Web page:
Starting as they mean to go on and carrying on where they left off in the league, Galway disposed of Dublin with all the comfort of seasoned assassins.
Leinster SHC quarter-final
The 14-point difference will be played down across the Shannon as the result of Cian O’Callaghan’s sending off, which deprived Dublin of their full complement for the remaining 32 minutes of the game. Dublin too may try and find some succour from that fact but the truth is Galway were always going to have their measure. It mightn’t have been as much as 14 but it was going to be a handsome victory all the same.
Watched by a Galway- dominated 14,316 attendance in O’Connor Park, there was little here to suggest the league champions have lost any of their lustre following that routing of Tipperary. Again, they had a multitude of contenders for man-of-the-match but Joe Canning is in All-Star form as is Conor Whelan, who on the basis of his last two outings, is the deadliest inside forward in the country.
When Dublin needed their few leaders to show up, they were conspicuous by their absence and it was left to the younger members to guide the way. If they aren’t careful, they could be fodder again in their forthcoming qualifier depending on the draw.
It’s a mark of the growing confidence surging through this Galway team that both of their goal-scorers followed up with the next scores, Jason Flynn slightly unfortunate not to finish to the net for the second time in four minutes when Canning found him with a pass that rivalled Seamus Callanan’s beauty for John McGrath’s goal seven days previous. Canning was orchestrating so much of Galway’s good play in the first half. Cathal Mannion’s 18th-minute point was delivered to him by the Portumna man who then combined with David Burke from a puck-out in a one-two combination, which saw the Galway captain split the posts.
Their opening goal came by way of a rebound - Flynn reacting quickly to Conor Dooley’s fine save from Joseph Cooney and beating the recovering Dublin keeper. “In the build-up to it, we probably missed two pick-ups,” reviewed Micheal Donoghue. “It would have been nice to have that cushion going in at half-time. Fair play to them. They were resilient. When the opportunity came they took the goal well.”
The goal was flattering for Dublin and saw them finish the half just three behind, 1-10 to 1-7. Coming in additional time, Eamon Dillon, who had just been hooked twice by Adrian Tuohy as he made his way towards goal, fed Ben Quinn from a long ball in from Seán Moran and his shot was too well-placed for Colm Callanan to stop.
Galway had begun better, leading 0-4 to 0-1 after 10 minutes, but that advantage was lost by the 18th minute when Dublin hit them for four consecutive points. Ger Cunningham’s side were passing rapidly and short, doing their best to keep away from the bigger Galway players. It worked but only for a period as Galway returned with four scores without reply. In his deep-lying role, Canning was finding his men. Dublin did break that trend with a David Treacy free in the 23rd minute and the margin was just two when Flynn took his goal.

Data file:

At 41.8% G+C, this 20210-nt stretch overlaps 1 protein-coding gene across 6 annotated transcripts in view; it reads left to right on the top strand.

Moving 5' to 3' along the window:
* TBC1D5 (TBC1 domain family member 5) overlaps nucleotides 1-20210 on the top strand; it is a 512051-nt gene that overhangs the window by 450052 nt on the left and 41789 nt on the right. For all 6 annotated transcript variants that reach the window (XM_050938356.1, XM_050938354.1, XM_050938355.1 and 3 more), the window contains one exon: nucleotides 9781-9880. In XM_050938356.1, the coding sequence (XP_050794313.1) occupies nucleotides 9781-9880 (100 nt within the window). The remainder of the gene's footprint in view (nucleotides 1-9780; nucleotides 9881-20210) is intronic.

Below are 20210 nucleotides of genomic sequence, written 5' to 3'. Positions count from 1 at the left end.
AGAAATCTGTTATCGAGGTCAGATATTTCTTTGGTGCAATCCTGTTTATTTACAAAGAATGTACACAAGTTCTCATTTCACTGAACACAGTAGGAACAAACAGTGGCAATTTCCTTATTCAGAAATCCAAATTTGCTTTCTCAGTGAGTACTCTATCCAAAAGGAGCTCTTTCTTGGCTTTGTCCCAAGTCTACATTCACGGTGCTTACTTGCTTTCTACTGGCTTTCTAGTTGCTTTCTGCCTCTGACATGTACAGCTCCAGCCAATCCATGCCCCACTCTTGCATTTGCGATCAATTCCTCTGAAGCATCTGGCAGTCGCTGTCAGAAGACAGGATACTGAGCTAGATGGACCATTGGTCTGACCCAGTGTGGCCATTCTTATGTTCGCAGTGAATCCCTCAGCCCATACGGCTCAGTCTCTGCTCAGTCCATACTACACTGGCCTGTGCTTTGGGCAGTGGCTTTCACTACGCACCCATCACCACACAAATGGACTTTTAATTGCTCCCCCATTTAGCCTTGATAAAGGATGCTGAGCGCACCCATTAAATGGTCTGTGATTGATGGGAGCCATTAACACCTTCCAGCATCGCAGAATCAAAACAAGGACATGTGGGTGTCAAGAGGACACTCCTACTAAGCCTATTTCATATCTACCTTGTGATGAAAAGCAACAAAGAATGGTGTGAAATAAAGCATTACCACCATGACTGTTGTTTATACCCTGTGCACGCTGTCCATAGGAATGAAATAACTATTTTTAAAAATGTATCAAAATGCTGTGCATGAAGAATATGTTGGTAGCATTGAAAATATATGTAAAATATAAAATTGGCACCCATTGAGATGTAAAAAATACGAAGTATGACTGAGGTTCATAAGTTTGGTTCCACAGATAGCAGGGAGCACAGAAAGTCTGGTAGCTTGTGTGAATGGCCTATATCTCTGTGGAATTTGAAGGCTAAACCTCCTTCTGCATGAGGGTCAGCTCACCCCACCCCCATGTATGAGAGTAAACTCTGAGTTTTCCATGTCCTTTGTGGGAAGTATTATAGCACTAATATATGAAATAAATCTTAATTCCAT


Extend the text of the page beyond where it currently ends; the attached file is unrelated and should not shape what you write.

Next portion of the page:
Galway resumed normal service at the outset of the second-half, pushing five points ahead when O’Callaghan was punished for a trip on Conor Cooney, his second yellow card having barged into Flynn after he had scored his goal. Canning sent over the free, the fourth of five straight Galway points before Dillon and Treacy (a free) stopped that run. Although he stayed on to send over another free, Treacy hurt his back in taking that placed ball and was replaced, just as Galway’s Paul Killeen was in the first-half when he appeared to do serious damage to his knee.
A Canning free in the 52nd minute put seven points between the teams. Dillon again made a bee-line for Callanan’s goal a minute later but was called back for over-stepping. From the free the Galway goalkeeper’s strike dropped in front of the Dublin parallelogram and Conor Cooney was able to raise the ball and bat the ball past Dooley. Cooney added a point a minute later, followed by another from Canning and it was only a matter of just how humiliating the reverse was going to be for Dublin. Dooley, in fairness to him, denied Cathal Mannion in the 61st minute and Dublin’s youthful subs announced themselves with some good scores.
That was one positive for Cunningham on an afternoon which offered him little. “It’s huge when you make your championship debut, the step-up, the physicality. They will learn from it. We put a lot of effort into trying to win. We have four or five weeks to turn things around.”
Scorers for Galway:
J. Canning (0-9, 5 frees); C. Cooney (1-3); J. Flynn (1-2); C. Whelan (0-5); David Burke (0-3); N. Burke (0-2); C. Mannion, J. Cooney, T. Monaghan, É. Burke (0-1 each).
Scorers for Dublin:
D. Treacy (0-5, 4 frees); B. Quinn (1-0); D. Burke (0-3, 2 frees); E. Dillon, J. Hetherton (1 free), C. Crummey (0-2 each); S. Barrett, R. McBride, F. Whitely (0-1 each).
C. Callanan 7; A. Tuohy 6, Daithí Burke 7, P. Killeen 6; P. Mannion 8, G. McInerney 7, A. Harte 8; J. Coen 6, J. Canning 8; C. Mannion 7, David Burke (c) 8, J. Cooney 7; J. Flynn 7, C. Cooney 8, C. Whelan 8.
Subs for Galway:
J. Hanbury 7 for P. Killeen (inj 26); N. Burke 7 for C. Cooney (57); S. Loftus 6 for J. Coen, T. Monaghan 6 for C. Mannion (both 64); É Burke 7 for David Burke (68).
C. O’Callaghan (41, second yellow).
C. Dooley 7; C. O’Callaghan 6, E. O’Donnell 6, O. Gough 6; C. Crummey 7, L. Rushe (c) 6, S. Barrett 6; N. McMorrow 7, S. Moran 6; E. Conroy 5, B. Quinn 6, D. Treacy 7; R. O’Dwyer 5, E. Dillon 7, Donal Burke 6.
Subs for Dublin:
R. McBride 7 for E. Conroy (h-t); F. Whitely 6 for D. Treacy (inj, 51); J. Malone 6 for N. McMorrow (60); D. O’Callaghan 6 for Donal Burke, J. Hetherton 7 for R. O’Dwyer (both 66).
B. Kelly (Westmeath).
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